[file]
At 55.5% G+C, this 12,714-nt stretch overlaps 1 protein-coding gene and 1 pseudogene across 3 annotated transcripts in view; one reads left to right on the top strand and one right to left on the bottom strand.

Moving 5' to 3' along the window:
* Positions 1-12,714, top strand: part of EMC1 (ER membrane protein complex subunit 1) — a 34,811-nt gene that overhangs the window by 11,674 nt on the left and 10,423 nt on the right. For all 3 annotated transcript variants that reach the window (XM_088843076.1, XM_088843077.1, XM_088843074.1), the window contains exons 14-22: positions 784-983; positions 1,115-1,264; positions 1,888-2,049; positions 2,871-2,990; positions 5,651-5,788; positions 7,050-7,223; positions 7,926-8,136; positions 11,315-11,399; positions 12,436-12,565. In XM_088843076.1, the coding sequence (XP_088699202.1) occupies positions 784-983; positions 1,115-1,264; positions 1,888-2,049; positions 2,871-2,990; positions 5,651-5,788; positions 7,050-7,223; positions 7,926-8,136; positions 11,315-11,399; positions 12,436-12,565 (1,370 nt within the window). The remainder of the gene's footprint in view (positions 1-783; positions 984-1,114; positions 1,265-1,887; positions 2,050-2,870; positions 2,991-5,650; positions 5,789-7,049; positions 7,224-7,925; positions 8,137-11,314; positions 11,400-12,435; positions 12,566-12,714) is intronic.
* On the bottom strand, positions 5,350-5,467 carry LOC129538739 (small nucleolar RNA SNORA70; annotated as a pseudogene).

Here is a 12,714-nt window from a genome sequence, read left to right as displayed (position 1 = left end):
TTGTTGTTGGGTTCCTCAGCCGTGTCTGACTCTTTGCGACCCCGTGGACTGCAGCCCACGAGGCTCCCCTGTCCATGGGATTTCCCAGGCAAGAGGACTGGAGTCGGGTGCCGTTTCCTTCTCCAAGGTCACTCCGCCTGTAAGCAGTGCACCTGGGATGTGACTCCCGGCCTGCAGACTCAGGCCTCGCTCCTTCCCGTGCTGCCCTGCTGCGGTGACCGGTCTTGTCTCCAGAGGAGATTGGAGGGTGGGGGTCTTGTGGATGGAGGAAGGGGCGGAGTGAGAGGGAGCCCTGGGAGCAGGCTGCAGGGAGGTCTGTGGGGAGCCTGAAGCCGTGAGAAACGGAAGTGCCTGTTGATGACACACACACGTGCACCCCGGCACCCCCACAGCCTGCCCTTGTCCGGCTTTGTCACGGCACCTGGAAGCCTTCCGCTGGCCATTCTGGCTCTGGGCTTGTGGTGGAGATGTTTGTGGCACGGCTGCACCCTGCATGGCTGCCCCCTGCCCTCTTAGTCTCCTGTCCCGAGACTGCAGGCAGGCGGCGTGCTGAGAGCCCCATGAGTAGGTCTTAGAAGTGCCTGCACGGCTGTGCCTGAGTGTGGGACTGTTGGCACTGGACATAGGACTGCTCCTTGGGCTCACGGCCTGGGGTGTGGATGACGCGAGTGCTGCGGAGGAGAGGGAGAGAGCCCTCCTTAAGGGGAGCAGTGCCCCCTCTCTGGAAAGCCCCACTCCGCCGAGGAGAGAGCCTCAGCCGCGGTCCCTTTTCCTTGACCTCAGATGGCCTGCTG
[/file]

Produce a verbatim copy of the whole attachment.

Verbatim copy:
At 55.5% G+C, this 12,714-nt stretch overlaps 1 protein-coding gene and 1 pseudogene across 3 annotated transcripts in view; one reads left to right on the top strand and one right to left on the bottom strand.

Moving 5' to 3' along the window:
* Positions 1-12,714, top strand: part of EMC1 (ER membrane protein complex subunit 1) — a 34,811-nt gene that overhangs the window by 11,674 nt on the left and 10,423 nt on the right. For all 3 annotated transcript variants that reach the window (XM_088843076.1, XM_088843077.1, XM_088843074.1), the window contains exons 14-22: positions 784-983; positions 1,115-1,264; positions 1,888-2,049; positions 2,871-2,990; positions 5,651-5,788; positions 7,050-7,223; positions 7,926-8,136; positions 11,315-11,399; positions 12,436-12,565. In XM_088843076.1, the coding sequence (XP_088699202.1) occupies positions 784-983; positions 1,115-1,264; positions 1,888-2,049; positions 2,871-2,990; positions 5,651-5,788; positions 7,050-7,223; positions 7,926-8,136; positions 11,315-11,399; positions 12,436-12,565 (1,370 nt within the window). The remainder of the gene's footprint in view (positions 1-783; positions 984-1,114; positions 1,265-1,887; positions 2,050-2,870; positions 2,991-5,650; positions 5,789-7,049; positions 7,224-7,925; positions 8,137-11,314; positions 11,400-12,435; positions 12,566-12,714) is intronic.
* On the bottom strand, positions 5,350-5,467 carry LOC129538739 (small nucleolar RNA SNORA70; annotated as a pseudogene).

Here is a 12,714-nt window from a genome sequence, read left to right as displayed (position 1 = left end):
TTGTTGTTGGGTTCCTCAGCCGTGTCTGACTCTTTGCGACCCCGTGGACTGCAGCCCACGAGGCTCCCCTGTCCATGGGATTTCCCAGGCAAGAGGACTGGAGTCGGGTGCCGTTTCCTTCTCCAAGGTCACTCCGCCTGTAAGCAGTGCACCTGGGATGTGACTCCCGGCCTGCAGACTCAGGCCTCGCTCCTTCCCGTGCTGCCCTGCTGCGGTGACCGGTCTTGTCTCCAGAGGAGATTGGAGGGTGGGGGTCTTGTGGATGGAGGAAGGGGCGGAGTGAGAGGGAGCCCTGGGAGCAGGCTGCAGGGAGGTCTGTGGGGAGCCTGAAGCCGTGAGAAACGGAAGTGCCTGTTGATGACACACACACGTGCACCCCGGCACCCCCACAGCCTGCCCTTGTCCGGCTTTGTCACGGCACCTGGAAGCCTTCCGCTGGCCATTCTGGCTCTGGGCTTGTGGTGGAGATGTTTGTGGCACGGCTGCACCCTGCATGGCTGCCCCCTGCCCTCTTAGTCTCCTGTCCCGAGACTGCAGGCAGGCGGCGTGCTGAGAGCCCCATGAGTAGGTCTTAGAAGTGCCTGCACGGCTGTGCCTGAGTGTGGGACTGTTGGCACTGGACATAGGACTGCTCCTTGGGCTCACGGCCTGGGGTGTGGATGACGCGAGTGCTGCGGAGGAGAGGGAGAGAGCCCTCCTTAAGGGGAGCAGTGCCCCCTCTCTGGAAAGCCCCACTCCGCCGAGGAGAGAGCCTCAGCCGCGGTCCCTTTTCCTTGACCTCAGATGGCCTGCTG